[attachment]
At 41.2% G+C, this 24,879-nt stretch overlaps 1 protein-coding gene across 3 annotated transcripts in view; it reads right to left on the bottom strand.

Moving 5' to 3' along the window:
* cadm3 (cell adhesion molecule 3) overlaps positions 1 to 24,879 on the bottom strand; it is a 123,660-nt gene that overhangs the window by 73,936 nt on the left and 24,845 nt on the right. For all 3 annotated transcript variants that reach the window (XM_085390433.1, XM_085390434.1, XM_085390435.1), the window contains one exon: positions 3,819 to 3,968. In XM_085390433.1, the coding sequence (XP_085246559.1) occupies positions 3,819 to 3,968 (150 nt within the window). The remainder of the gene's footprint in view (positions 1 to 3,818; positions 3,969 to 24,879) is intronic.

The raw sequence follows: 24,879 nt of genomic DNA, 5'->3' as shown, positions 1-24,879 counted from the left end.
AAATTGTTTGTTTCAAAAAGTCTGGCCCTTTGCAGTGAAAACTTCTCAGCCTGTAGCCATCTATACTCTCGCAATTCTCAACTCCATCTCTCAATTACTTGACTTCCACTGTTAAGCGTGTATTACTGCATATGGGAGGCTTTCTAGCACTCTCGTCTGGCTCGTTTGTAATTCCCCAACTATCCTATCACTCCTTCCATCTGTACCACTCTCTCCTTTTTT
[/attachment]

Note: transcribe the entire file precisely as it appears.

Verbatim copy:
At 41.2% G+C, this 24,879-nt stretch overlaps 1 protein-coding gene across 3 annotated transcripts in view; it reads right to left on the bottom strand.

Moving 5' to 3' along the window:
* cadm3 (cell adhesion molecule 3) overlaps positions 1 to 24,879 on the bottom strand; it is a 123,660-nt gene that overhangs the window by 73,936 nt on the left and 24,845 nt on the right. For all 3 annotated transcript variants that reach the window (XM_085390433.1, XM_085390434.1, XM_085390435.1), the window contains one exon: positions 3,819 to 3,968. In XM_085390433.1, the coding sequence (XP_085246559.1) occupies positions 3,819 to 3,968 (150 nt within the window). The remainder of the gene's footprint in view (positions 1 to 3,818; positions 3,969 to 24,879) is intronic.

The raw sequence follows: 24,879 nt of genomic DNA, 5'->3' as shown, positions 1-24,879 counted from the left end.
AAATTGTTTGTTTCAAAAAGTCTGGCCCTTTGCAGTGAAAACTTCTCAGCCTGTAGCCATCTATACTCTCGCAATTCTCAACTCCATCTCTCAATTACTTGACTTCCACTGTTAAGCGTGTATTACTGCATATGGGAGGCTTTCTAGCACTCTCGTCTGGCTCGTTTGTAATTCCCCAACTATCCTATCACTCCTTCCATCTGTACCACTCTCTCCTTTTTT